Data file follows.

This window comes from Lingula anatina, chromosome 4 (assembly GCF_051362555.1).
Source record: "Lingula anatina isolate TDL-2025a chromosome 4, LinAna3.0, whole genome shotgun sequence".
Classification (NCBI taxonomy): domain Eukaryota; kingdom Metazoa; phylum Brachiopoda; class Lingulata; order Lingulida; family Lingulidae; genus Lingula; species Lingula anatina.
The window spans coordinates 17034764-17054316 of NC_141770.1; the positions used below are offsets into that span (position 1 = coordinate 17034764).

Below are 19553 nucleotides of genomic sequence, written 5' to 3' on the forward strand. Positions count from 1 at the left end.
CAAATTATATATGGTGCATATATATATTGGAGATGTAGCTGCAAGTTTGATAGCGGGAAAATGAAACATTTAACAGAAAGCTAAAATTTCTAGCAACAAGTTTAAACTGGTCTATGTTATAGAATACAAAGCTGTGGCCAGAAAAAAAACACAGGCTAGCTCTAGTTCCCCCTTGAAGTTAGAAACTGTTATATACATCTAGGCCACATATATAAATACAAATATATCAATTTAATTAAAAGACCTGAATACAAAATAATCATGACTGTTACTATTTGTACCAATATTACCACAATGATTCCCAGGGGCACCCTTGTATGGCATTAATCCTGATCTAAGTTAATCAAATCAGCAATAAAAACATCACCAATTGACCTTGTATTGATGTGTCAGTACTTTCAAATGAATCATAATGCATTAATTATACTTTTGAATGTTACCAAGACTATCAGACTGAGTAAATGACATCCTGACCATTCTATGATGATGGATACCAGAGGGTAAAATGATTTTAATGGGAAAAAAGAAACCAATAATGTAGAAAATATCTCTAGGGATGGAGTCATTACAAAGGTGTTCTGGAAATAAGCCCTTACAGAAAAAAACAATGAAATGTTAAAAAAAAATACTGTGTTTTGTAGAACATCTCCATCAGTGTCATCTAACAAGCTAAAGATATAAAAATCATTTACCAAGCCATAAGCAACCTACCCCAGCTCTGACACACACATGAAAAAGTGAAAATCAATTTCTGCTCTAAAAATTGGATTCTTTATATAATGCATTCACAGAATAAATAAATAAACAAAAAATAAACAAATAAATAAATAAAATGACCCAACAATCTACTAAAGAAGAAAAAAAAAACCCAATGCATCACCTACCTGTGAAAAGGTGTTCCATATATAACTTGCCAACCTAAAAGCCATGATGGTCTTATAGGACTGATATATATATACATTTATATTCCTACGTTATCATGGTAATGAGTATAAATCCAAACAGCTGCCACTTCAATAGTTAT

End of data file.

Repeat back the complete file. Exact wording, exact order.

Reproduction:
This window comes from Lingula anatina, chromosome 4 (assembly GCF_051362555.1).
Source record: "Lingula anatina isolate TDL-2025a chromosome 4, LinAna3.0, whole genome shotgun sequence".
Classification (NCBI taxonomy): domain Eukaryota; kingdom Metazoa; phylum Brachiopoda; class Lingulata; order Lingulida; family Lingulidae; genus Lingula; species Lingula anatina.
The window spans coordinates 17034764-17054316 of NC_141770.1; the positions used below are offsets into that span (position 1 = coordinate 17034764).

Below are 19553 nucleotides of genomic sequence, written 5' to 3' on the forward strand. Positions count from 1 at the left end.
CAAATTATATATGGTGCATATATATATTGGAGATGTAGCTGCAAGTTTGATAGCGGGAAAATGAAACATTTAACAGAAAGCTAAAATTTCTAGCAACAAGTTTAAACTGGTCTATGTTATAGAATACAAAGCTGTGGCCAGAAAAAAAACACAGGCTAGCTCTAGTTCCCCCTTGAAGTTAGAAACTGTTATATACATCTAGGCCACATATATAAATACAAATATATCAATTTAATTAAAAGACCTGAATACAAAATAATCATGACTGTTACTATTTGTACCAATATTACCACAATGATTCCCAGGGGCACCCTTGTATGGCATTAATCCTGATCTAAGTTAATCAAATCAGCAATAAAAACATCACCAATTGACCTTGTATTGATGTGTCAGTACTTTCAAATGAATCATAATGCATTAATTATACTTTTGAATGTTACCAAGACTATCAGACTGAGTAAATGACATCCTGACCATTCTATGATGATGGATACCAGAGGGTAAAATGATTTTAATGGGAAAAAAGAAACCAATAATGTAGAAAATATCTCTAGGGATGGAGTCATTACAAAGGTGTTCTGGAAATAAGCCCTTACAGAAAAAAACAATGAAATGTTAAAAAAAAATACTGTGTTTTGTAGAACATCTCCATCAGTGTCATCTAACAAGCTAAAGATATAAAAATCATTTACCAAGCCATAAGCAACCTACCCCAGCTCTGACACACACATGAAAAAGTGAAAATCAATTTCTGCTCTAAAAATTGGATTCTTTATATAATGCATTCACAGAATAAATAAATAAACAAAAAATAAACAAATAAATAAATAAAATGACCCAACAATCTACTAAAGAAGAAAAAAAAAACCCAATGCATCACCTACCTGTGAAAAGGTGTTCCATATATAACTTGCCAACCTAAAAGCCATGATGGTCTTATAGGACTGATATATATATACATTTATATTCCTACGTTATCATGGTAATGAGTATAAATCCAAACAGCTGCCACTTCAATAGTTAT